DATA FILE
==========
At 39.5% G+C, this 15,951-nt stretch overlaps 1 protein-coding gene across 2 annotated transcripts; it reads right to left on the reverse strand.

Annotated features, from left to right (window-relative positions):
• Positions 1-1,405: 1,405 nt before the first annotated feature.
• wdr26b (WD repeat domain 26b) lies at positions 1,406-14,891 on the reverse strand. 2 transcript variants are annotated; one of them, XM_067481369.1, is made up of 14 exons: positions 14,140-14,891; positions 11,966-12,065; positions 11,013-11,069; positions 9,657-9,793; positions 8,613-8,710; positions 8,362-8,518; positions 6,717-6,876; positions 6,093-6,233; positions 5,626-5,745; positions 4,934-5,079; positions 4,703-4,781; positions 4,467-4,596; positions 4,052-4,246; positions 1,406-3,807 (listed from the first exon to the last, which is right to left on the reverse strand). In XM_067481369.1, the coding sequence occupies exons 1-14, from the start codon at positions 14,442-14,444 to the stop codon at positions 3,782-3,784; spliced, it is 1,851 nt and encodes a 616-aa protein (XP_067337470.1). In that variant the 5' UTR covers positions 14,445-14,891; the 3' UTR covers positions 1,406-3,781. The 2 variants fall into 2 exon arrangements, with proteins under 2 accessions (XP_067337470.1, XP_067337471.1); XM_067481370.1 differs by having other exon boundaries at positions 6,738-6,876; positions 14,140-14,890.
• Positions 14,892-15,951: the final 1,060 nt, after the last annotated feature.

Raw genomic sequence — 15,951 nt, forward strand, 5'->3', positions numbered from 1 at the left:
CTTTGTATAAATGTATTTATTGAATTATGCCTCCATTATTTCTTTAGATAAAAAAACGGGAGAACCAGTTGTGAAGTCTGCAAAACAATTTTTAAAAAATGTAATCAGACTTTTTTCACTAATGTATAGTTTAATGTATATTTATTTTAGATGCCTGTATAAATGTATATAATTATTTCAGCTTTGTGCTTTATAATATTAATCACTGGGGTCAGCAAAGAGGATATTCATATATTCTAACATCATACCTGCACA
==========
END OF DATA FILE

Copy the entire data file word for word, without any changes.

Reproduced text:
At 39.5% G+C, this 15,951-nt stretch overlaps 1 protein-coding gene across 2 annotated transcripts; it reads right to left on the reverse strand.

Annotated features, from left to right (window-relative positions):
• Positions 1-1,405: 1,405 nt before the first annotated feature.
• wdr26b (WD repeat domain 26b) lies at positions 1,406-14,891 on the reverse strand. 2 transcript variants are annotated; one of them, XM_067481369.1, is made up of 14 exons: positions 14,140-14,891; positions 11,966-12,065; positions 11,013-11,069; positions 9,657-9,793; positions 8,613-8,710; positions 8,362-8,518; positions 6,717-6,876; positions 6,093-6,233; positions 5,626-5,745; positions 4,934-5,079; positions 4,703-4,781; positions 4,467-4,596; positions 4,052-4,246; positions 1,406-3,807 (listed from the first exon to the last, which is right to left on the reverse strand). In XM_067481369.1, the coding sequence occupies exons 1-14, from the start codon at positions 14,442-14,444 to the stop codon at positions 3,782-3,784; spliced, it is 1,851 nt and encodes a 616-aa protein (XP_067337470.1). In that variant the 5' UTR covers positions 14,445-14,891; the 3' UTR covers positions 1,406-3,781. The 2 variants fall into 2 exon arrangements, with proteins under 2 accessions (XP_067337470.1, XP_067337471.1); XM_067481370.1 differs by having other exon boundaries at positions 6,738-6,876; positions 14,140-14,890.
• Positions 14,892-15,951: the final 1,060 nt, after the last annotated feature.

Raw genomic sequence — 15,951 nt, forward strand, 5'->3', positions numbered from 1 at the left:
CTTTGTATAAATGTATTTATTGAATTATGCCTCCATTATTTCTTTAGATAAAAAAACGGGAGAACCAGTTGTGAAGTCTGCAAAACAATTTTTAAAAAATGTAATCAGACTTTTTTCACTAATGTATAGTTTAATGTATATTTATTTTAGATGCCTGTATAAATGTATATAATTATTTCAGCTTTGTGCTTTATAATATTAATCACTGGGGTCAGCAAAGAGGATATTCATATATTCTAACATCATACCTGCACA